Candidate and employee “ghosting” is a big thing right now. Based on the modern lingo of disappearing on someone you are seeing or met online, the unprofessional practice of ghosting current or prospective employers is a growing trend in which applicants, job candidates, and existing employees drop them like a bad date.
This behavior costs companies significant time and money by:
- Extending the hiring process;
- Lowering morale and productivity; and
- Increasing the costs of advertising, recruiting, and interviewing for positions.
Job ghosting is an increasingly common issue that headhunters and recruiters at professional staffing agencies and individual businesses are facing. And, although many employers believe that it’s just millennials ghosting jobs, the truth is that this practice spans all age groups.
This post will cover what employee ghosting is, why it's trending, and how employers can prevent this growing practice from occurring at their businesses.
What Job Ghosting Is and Why It Is Increasing
When trying to understand what can be done to prevent employee ghosting, it’s vital to first establish a job ghosting meaning. According to an article in USA Today, job ghosting occurs when employees are “blowing off scheduled job interviews, accepting offers but not showing up the first day and even vanishing from existing positions – all without giving notice.”
While this isn’t a new practice, employers are seeing employees ghosting more frequently. The USA Today article also states that “while no one formally tracks such antics, many businesses report that 20 to 50 percent of job applicants and workers are pulling no-shows in some form” and that their actions are causing businesses to alter their hiring practices.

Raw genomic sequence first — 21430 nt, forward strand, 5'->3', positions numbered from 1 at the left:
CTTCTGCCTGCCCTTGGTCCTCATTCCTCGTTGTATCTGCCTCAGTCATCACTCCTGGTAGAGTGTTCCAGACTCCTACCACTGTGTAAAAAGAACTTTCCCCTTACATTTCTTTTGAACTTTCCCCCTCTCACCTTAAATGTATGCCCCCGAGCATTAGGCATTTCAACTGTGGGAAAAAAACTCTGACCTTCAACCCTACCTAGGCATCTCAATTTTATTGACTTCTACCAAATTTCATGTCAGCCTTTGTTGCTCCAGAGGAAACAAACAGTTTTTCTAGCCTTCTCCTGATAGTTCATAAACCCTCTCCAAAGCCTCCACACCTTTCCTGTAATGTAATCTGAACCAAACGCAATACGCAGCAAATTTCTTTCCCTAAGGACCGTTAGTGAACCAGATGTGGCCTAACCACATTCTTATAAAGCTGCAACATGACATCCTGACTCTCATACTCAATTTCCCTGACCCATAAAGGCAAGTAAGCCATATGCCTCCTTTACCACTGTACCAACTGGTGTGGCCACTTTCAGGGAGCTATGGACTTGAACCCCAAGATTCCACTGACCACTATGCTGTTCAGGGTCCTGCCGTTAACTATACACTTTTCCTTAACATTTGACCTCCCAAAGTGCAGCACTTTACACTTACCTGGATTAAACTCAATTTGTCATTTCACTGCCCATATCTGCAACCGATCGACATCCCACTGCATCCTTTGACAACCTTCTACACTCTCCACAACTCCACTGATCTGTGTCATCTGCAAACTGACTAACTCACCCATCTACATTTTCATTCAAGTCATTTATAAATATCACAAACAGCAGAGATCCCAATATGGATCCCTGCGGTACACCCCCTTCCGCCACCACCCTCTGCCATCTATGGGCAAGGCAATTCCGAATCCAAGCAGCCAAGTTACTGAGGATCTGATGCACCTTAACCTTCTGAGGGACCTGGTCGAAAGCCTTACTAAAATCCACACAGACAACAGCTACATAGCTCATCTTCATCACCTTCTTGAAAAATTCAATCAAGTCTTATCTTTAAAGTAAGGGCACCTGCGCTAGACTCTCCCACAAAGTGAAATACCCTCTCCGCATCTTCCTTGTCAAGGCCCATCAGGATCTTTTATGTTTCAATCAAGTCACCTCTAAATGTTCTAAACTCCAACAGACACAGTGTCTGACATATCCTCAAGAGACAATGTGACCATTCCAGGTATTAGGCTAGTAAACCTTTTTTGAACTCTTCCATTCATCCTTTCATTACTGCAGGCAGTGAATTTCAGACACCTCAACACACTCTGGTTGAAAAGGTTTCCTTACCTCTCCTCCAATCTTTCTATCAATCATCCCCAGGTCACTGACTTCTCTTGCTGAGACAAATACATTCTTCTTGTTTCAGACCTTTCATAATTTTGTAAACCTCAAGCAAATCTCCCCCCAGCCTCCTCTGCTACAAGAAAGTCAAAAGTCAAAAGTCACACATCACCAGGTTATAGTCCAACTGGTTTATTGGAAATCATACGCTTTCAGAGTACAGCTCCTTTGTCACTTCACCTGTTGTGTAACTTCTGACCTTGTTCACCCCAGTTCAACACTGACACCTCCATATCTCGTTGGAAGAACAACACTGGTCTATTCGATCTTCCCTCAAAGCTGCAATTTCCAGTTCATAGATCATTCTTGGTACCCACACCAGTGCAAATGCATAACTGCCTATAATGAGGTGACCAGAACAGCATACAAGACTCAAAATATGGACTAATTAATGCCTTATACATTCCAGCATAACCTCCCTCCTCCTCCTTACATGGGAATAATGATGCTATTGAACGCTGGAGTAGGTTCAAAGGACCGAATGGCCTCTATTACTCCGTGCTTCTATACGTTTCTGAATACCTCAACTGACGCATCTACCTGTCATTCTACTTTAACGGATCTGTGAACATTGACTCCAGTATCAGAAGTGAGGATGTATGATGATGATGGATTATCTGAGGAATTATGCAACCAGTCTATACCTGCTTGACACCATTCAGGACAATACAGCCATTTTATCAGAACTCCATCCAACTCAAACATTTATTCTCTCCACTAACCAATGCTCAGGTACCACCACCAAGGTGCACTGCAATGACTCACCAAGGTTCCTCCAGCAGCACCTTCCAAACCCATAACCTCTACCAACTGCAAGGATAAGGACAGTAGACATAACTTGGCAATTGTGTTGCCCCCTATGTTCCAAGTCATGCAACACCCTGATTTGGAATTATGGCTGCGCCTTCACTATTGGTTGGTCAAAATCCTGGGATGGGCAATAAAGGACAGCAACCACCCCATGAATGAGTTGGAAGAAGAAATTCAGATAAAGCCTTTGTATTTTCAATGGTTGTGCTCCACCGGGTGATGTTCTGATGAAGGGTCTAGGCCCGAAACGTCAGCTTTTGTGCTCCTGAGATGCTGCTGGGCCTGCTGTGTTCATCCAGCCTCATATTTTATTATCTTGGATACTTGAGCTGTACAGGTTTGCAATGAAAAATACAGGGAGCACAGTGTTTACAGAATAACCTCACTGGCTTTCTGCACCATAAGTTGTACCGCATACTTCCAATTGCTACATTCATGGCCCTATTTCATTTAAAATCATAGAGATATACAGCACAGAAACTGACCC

Why Employees Ghosting at Work is Becoming Commonplace
There are many speculations as to why job ghosting is on the rise. Some say they believe the economy is a factor while others think that it’s a way for employees and prospects to get back at employers who, historically, have been unresponsive and have ghosted applicants.
Employees Are In Control in an Improved Economy
According to the U.S. Department of Labor (DOL), unemployment is sitting at 3.9%. In November and December 2018, it was 3.7%, one of the lowest rates since 1969. As a result of these low rates, fewer people are competing for more jobs. This means that there has been a power shift in which applicants and candidates now can exercise more leverage in the labor market — in this case, by job ghosting prospective and existing employers. They can be more selective about the employers they wish to pursue or consider.
Prospective Employees May Desire Retribution for Past Slights
The Great Recession of 2007-2009 was a time when candidates were desperate for work. A single job listing could receive upwards of several hundred applicants within one day of posting. Unfortunately, many employers chose to leave prospective candidates hanging by ignoring or not communicating with these potential employees.
Now, in an economy with an incredibly low unemployment rate, the tables have turned. Job candidates and applicants can now choose whether to treat employers with respect or treat them the way they have been treated in recent years by other prospective employers — by failing to communicate or altogether disappearing on them.